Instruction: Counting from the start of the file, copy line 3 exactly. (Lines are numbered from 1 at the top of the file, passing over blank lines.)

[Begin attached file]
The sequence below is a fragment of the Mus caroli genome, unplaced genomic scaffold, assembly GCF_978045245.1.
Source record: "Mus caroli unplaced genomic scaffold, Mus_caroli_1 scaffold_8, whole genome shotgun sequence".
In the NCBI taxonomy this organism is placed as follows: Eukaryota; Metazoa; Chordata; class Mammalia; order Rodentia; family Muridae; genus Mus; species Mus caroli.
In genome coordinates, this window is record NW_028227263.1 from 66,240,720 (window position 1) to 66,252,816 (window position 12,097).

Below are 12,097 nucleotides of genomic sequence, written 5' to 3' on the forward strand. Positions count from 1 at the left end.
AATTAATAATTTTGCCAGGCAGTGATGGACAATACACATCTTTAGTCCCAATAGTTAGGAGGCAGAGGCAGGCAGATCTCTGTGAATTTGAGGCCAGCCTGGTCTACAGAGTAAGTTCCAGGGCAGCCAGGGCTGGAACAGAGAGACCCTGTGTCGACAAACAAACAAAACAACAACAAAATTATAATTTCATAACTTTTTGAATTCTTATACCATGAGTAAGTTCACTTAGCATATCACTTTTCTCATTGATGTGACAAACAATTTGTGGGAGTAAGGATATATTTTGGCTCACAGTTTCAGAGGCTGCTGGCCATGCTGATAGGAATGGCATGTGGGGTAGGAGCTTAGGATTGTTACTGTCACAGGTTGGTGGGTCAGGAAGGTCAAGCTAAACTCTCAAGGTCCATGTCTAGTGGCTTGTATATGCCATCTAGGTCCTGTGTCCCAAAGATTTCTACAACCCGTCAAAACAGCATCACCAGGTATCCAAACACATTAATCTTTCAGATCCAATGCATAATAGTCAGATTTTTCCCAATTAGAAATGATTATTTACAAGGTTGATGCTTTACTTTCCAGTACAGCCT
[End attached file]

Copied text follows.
In the NCBI taxonomy this organism is placed as follows: Eukaryota; Metazoa; Chordata; class Mammalia; order Rodentia; family Muridae; genus Mus; species Mus caroli.